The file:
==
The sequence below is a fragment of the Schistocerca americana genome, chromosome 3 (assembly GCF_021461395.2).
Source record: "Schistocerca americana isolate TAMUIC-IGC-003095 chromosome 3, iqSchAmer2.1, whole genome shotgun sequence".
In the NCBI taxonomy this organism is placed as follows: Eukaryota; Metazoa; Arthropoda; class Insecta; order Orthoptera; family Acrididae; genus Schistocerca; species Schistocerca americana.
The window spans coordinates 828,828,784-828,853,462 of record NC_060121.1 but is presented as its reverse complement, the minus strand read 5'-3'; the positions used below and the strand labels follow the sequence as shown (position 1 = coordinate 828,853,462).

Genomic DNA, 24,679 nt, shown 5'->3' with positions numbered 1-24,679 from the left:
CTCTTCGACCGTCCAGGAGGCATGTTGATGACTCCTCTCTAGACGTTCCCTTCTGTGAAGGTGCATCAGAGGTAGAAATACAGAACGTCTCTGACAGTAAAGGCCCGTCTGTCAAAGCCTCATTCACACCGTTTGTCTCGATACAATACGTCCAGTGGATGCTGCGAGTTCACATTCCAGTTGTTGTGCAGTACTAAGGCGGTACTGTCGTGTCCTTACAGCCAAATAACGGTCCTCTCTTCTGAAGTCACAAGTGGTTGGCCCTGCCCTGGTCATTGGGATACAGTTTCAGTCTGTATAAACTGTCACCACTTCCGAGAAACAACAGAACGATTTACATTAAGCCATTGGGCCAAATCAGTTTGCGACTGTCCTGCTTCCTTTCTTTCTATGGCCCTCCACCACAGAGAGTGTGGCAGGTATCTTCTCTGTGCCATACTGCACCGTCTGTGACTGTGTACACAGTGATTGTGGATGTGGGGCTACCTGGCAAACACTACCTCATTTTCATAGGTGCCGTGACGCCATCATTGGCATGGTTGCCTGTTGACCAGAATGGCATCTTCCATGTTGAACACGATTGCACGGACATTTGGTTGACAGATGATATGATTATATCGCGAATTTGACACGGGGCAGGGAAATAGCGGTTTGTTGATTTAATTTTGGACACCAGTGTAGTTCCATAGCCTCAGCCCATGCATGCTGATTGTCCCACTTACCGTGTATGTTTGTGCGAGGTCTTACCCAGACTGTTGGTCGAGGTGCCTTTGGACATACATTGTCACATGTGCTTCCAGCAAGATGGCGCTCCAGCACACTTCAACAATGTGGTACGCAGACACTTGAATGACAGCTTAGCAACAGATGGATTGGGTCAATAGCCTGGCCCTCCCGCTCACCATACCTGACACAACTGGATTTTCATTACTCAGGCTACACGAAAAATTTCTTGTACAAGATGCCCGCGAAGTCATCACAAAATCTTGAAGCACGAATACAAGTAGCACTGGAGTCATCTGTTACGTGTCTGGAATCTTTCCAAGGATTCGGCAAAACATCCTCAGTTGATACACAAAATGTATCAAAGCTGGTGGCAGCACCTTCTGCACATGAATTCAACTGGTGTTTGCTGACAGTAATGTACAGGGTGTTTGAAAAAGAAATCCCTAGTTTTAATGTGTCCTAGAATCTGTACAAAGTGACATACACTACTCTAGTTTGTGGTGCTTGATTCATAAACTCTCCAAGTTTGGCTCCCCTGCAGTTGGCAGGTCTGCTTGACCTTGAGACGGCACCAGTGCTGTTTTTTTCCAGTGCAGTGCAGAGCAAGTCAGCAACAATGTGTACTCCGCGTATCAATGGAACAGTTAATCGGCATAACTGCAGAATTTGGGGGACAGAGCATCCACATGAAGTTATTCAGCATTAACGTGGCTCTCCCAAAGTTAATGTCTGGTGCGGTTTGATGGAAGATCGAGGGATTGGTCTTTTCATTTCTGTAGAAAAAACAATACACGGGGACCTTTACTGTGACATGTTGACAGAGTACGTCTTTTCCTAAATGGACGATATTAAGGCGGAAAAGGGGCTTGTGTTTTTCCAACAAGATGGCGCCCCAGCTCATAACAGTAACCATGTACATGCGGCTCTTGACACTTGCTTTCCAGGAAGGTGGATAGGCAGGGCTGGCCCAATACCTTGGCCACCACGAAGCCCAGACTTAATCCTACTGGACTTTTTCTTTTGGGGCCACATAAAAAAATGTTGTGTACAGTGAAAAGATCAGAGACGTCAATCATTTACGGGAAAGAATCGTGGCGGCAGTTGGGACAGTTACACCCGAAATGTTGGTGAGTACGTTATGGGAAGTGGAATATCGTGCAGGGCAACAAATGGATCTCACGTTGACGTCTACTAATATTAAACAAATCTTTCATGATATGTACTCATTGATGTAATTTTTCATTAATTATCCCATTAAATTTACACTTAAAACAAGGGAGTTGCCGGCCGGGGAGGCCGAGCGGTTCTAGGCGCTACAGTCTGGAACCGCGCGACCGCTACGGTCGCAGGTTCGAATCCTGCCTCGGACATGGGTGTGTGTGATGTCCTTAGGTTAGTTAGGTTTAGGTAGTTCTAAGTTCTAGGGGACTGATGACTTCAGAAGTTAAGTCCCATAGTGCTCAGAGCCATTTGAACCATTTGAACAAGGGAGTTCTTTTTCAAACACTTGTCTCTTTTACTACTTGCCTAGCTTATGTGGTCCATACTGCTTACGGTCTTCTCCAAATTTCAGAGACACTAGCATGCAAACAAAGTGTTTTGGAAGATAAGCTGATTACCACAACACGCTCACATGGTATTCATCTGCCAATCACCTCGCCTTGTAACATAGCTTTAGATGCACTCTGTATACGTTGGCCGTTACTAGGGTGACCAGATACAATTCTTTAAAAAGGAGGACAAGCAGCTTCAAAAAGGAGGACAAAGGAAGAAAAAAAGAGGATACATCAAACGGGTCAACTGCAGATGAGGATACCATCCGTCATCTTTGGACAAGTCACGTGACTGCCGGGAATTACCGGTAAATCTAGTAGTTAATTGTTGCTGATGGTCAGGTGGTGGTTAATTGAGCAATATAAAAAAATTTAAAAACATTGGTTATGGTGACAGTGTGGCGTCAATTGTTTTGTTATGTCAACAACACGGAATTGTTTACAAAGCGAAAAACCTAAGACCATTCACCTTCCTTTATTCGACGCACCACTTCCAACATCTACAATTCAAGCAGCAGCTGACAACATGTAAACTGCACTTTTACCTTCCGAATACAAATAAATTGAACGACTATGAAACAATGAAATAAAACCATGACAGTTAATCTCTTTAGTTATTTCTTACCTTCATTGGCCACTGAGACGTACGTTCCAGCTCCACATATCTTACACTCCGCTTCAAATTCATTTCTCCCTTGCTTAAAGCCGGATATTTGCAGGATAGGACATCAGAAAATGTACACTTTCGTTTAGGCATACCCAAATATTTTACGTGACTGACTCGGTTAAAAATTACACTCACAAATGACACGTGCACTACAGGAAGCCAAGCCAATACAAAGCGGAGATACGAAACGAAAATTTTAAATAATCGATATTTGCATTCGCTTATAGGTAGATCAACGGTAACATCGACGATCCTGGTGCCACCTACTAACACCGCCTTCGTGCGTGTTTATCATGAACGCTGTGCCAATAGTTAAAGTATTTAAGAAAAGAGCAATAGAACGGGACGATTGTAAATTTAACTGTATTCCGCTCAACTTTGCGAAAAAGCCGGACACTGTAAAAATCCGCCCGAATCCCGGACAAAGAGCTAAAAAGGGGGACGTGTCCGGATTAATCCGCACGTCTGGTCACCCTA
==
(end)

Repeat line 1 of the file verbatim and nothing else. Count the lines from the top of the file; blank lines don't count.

The sequence below is a fragment of the Schistocerca americana genome, chromosome 3 (assembly GCF_021461395.2).